Review: One & Only Dubai
Our options were limited. Time was running out.
As many have done before us, we weighed up the critical factors. Flying time (more is bad) versus likelihood of sun (more is good) against expenditure (you get the idea). We also needed assurances of good food and wine: a staple in our daily existence.
For the first week in February, it’s never a particularly pain-free equation.
After much hand-wringing, we settled on Dubai. A friend and former resident pointed us in the direction of the One & Only Royal Mirage, but also gave us the following advice:
1) It’s a great place to go for some winter sun.
2) Food and drink is expensive in the hotels, particularly drink.
3) The first thing you need to do before going is to get a tattoo, preferably something Chinese in a inappropriate place.
4) Hotels-wise, you want to keep away from the anything with 4 stars or less. These tend to be in the wrong part of town and are old and shabby and full of Congolese hookers.
Duly briefed, we secured a pretty good deal and made sure to stop in at the duty free in Dubai airport to pick up a cheeky bottle of Louis Roederer NV and Villa Maria Cellar Selection Sauvignon Blanc to help cut down on essential costs.
Both, it turned out, excelled in this capacity. And neither was prohibitively expensive, certainly when compared to restaurant prices: the champagne worked out around £32 and the Savvy at £13.
The tenor of our stay was set right from the outset. Having drawn into a luxury courtyard with gold statues of tribesmen majestically astride camels, we were ushered into the hotel doors to the accompaniment of a loud gong, and served a cup of Yemeni tea.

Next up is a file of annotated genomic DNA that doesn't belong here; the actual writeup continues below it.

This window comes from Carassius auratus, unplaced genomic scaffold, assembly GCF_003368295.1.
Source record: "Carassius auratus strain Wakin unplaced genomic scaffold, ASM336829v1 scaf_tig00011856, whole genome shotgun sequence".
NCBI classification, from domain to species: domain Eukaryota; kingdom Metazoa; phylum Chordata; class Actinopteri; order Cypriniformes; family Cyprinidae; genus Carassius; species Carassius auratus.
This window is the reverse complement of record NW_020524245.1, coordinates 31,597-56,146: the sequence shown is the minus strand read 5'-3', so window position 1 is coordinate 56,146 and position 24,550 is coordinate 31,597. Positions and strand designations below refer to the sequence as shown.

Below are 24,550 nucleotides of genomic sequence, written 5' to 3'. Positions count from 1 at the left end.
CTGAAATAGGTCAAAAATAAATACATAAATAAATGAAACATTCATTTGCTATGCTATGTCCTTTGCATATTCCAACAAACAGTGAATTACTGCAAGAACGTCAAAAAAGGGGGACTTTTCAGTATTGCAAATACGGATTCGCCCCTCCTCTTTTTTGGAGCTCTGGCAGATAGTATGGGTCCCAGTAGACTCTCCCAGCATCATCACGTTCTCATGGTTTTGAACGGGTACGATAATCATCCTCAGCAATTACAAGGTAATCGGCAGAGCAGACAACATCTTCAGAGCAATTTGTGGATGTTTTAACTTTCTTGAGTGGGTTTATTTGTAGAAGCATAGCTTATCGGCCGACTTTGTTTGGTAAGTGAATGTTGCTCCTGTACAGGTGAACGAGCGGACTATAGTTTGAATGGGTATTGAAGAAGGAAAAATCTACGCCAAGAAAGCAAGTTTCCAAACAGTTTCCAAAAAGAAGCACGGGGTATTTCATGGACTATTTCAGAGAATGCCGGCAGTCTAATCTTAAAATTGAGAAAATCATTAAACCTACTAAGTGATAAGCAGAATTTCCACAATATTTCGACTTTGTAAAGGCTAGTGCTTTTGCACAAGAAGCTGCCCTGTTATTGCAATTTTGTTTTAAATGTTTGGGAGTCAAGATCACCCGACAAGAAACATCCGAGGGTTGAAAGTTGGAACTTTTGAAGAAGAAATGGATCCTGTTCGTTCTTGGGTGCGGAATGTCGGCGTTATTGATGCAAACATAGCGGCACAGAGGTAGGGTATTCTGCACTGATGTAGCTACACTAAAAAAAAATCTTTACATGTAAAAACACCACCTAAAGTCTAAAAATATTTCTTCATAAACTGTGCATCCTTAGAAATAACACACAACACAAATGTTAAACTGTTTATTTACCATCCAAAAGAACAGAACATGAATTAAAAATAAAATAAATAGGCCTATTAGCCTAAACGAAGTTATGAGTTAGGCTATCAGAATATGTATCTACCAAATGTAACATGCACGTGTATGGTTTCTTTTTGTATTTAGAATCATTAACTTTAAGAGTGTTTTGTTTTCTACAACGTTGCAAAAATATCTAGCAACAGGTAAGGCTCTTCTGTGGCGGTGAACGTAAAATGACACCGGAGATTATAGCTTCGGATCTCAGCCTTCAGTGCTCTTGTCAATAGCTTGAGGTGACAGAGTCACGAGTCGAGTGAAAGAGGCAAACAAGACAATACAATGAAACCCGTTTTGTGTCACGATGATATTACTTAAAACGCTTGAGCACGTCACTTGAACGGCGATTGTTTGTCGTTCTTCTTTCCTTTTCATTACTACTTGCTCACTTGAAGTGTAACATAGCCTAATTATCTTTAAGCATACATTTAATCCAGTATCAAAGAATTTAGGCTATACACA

It seems pointless to say it, but all of these were firsts for me. I could get used to the gong though.
In short, our stay was a delight. The service was impeccable. Facilities outstanding. Surroundings genial. Weather magnificent (this last one you can’t assign to the hotel’s credit, but it all helped).
As for the gastronomic interest, the food…was pretty good. The One & Only Dubai boasts quite a few restaurants. It’s a big hotel, with three discrete (and very large) parts, which stretch along a kilometre of private beach. There’s the Beach Bar & Grill, Tagine (Moroccan), Nina’s (curry), Eau Zone (modern with Asian twist), Olive (Mediterranean) and Celebrities (didn’t get past the name).
Our stand-out was Nina’s: great atmosphere, exquisite spicing, delicious dishes. And a decently prized Kiwi Sauvignon to go with it. (But be warned: the most basic wines on restaurant lists don’t come for much under £40.) It also boasted its own DJ: a necessary tonic when your eardrums have been brutalised to the strains of Jennifer Rush and Enrique Iglesias at poolside bars.
Eau Zone was chic and fancy; a scenic location and slightly quirky, engaging dishes – though it would have been good to have more choice. Beach Bar & Grill was romantic (but be sure to request an outside table when booking) and also catered for what in Dubai may count as an enlightened his’n’hers mentality: various slabs of beef for the men (Australian Waygu, Scottish and Argentine cuts – I remained loyal to the latter) and lots of decent seafood for the girls.
A half bottle of Château Ksara’s Reserve du Couvent proved a merry companion to the beef.
Mojitos in the Lobby Bar balcony were an agreeably sedate, if slightly expensive indulgence.
And, before we could say After Sun, our four-day mini break was over. The ever-punctual and perfectly pleasant Virgin Airlines whisked us back to the grey chill of the UK. Somewhat freckled; blissfully revived – and very slightly wiser about the weird and wonderful machinations of modern Dubai.